Dirty Laundry

Sophie Calle lodges in your mind

Detail from “Room 30” in The Hotel by Sophie Calle, Siglio, 2021. Photo: Sophie Calle and Siglio Press.

THE HOTEL, BY SOPHIE CALLE. Catskill: Siglio Press, 2021. 243 pages. 

THE ENGLISH EDITION, now out from Siglio, of Sophie Calle’s seminal photographic essay, The Hotel (1984), boasts a cover with a florid design and gilded lettering, which suggest preciousness and the idea of hospitality as genteel comfort. Yet the French artist ruthlessly unpacks such notions in the series—quite literally, since she made it while working as a chambermaid at a Venetian inn, raiding and photographing private articles left by guests in the rooms and by opening their luggage. The list of Calle’s playful transgressions is long: She tries on a guest’s Chanel No. 5, transcribes diaries and letters, and occasionally absconds with desserts. Although The Hotel doesn’t proceed in strict chronological order, instead circling around myriad oppositional dyads—boredom and play, labor and leisure, unromantic reality and sensual fantasy—the images are neatly grouped by room number and dated to signal occupant turnover. Calle pairs her cool, understated snapshots with occasionally striking compositions, and with her own acerbic observations, whose surreality she couches in a matter-of-fact tone. The Hotel is thus a work diary like no other, standing the idea of privacy on its head.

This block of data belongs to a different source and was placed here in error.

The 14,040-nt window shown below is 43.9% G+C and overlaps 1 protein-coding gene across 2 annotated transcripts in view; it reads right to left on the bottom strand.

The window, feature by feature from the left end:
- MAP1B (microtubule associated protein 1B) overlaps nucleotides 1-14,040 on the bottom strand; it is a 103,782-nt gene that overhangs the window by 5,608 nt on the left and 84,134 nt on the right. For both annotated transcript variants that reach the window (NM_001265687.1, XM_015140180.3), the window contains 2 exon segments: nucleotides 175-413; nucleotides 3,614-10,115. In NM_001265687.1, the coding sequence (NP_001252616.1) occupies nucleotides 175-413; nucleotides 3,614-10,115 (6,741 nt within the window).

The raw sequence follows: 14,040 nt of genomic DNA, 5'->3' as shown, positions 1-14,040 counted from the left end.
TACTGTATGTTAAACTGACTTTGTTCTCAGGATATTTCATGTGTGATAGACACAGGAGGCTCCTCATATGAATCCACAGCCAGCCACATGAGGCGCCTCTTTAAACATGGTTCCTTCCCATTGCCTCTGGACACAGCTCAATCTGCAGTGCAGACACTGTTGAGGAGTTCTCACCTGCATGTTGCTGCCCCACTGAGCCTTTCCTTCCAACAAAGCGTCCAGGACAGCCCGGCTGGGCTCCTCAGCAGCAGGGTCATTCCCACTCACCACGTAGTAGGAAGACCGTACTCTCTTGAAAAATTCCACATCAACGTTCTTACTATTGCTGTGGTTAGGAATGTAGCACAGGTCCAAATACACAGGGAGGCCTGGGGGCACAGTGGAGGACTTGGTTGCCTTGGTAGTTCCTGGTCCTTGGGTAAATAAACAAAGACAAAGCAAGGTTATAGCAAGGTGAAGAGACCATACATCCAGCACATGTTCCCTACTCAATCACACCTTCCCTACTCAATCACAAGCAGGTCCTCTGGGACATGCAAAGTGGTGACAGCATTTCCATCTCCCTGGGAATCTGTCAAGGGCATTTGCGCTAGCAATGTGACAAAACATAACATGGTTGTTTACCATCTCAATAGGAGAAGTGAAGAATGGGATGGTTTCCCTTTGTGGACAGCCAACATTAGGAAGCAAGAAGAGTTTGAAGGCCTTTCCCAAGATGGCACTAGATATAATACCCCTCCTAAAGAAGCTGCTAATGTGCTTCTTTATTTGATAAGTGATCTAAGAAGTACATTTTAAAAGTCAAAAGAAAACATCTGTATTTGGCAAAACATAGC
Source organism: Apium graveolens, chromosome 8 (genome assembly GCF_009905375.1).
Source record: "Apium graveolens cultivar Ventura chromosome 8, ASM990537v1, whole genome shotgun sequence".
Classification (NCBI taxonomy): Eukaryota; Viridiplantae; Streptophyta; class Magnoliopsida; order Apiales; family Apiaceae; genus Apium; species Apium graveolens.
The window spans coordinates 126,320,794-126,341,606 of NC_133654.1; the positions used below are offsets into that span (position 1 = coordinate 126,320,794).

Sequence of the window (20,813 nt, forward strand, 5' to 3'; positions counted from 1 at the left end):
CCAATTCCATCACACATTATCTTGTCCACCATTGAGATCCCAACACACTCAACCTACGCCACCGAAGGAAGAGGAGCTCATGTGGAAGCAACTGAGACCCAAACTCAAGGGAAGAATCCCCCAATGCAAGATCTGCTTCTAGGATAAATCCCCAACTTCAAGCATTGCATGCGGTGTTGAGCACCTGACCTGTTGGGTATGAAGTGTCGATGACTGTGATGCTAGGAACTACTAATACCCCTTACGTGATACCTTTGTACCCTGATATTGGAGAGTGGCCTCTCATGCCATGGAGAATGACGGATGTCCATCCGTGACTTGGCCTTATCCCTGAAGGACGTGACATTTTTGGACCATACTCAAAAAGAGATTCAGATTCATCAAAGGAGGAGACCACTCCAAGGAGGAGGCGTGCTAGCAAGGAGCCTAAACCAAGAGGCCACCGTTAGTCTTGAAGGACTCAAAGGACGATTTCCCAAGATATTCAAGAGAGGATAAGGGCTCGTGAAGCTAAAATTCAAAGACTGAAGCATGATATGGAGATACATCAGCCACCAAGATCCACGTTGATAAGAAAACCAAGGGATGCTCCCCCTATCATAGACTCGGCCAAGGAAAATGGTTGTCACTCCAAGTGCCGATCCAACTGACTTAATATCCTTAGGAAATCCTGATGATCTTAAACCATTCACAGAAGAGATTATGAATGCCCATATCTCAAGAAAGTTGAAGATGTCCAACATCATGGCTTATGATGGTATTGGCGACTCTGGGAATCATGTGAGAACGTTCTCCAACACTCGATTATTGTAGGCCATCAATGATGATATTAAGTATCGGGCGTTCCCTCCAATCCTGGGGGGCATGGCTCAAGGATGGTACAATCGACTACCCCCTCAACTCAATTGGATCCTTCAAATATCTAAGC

While she reduces leisure to prosaic sediment, Calle resolutely builds up her own persona, leveraging her anonymity and devaluation as a low-wage worker (“[I] lower my gaze, and leave”) into a high-wire act rife with optic tensions: On page one, she states she’s hid her camera in a bucket with mops, as if laying out the rules of spycraft; she’s always flash-appraising, rushed, barely dodging danger (“I hear some noise, hastily close the suitcase”). Her snap judgments (“Few clothes, but good quality”; “His handwriting is poor”) parodically mimic the guests’ touristic appraisals (“Glassware: not bad. Cemetery: fantastic. Gondola ride: worth it”). Her prodding of boundaries can seem quasi-Freudian: She eats the remainder of a male guest’s croissant (“I shall miss him”), and devours a couple’s chocolate bonbons, twice. Methodical yet driven by secret passions, she’s an unreliable narrator, parading fantasies as causal deductions. In this sense, The Hotel’s diarylike cover is a delicious put-on: One enters Calle’s autofiction at one’s own peril.

Cover of Sophie Calle’s The Hotel, 1984 (Siglio Press, 2021).

At times, The Hotel reads like an upstairs/downstairs comedy revolving around daily power tousles—something out of Jean Renoir’s The Rules of the Game. Calle notices a guest moving back the table to where it was before she placed it (“I set it straight [again]”); “for once, the pillows have remained as I arranged them,” she notes victoriously, perhaps bitterly, in another entry. Wrestling for control, Calle is bluntly articulate on matters of time and money. She opposes the guests’ wastefulness to her own frugality (on finding a pair of thrown away pumps: “they fit me; I take them”); their dillydallying to her round-the-clock schedule, in which minutes, not hours or days are distinct units. She associates disorder with excitement, and neatness with banality, stark dichotomies clearly anchored in the monotony of her job: “Again this immediate feeling of boredom. I have to force myself to take an interest in them.”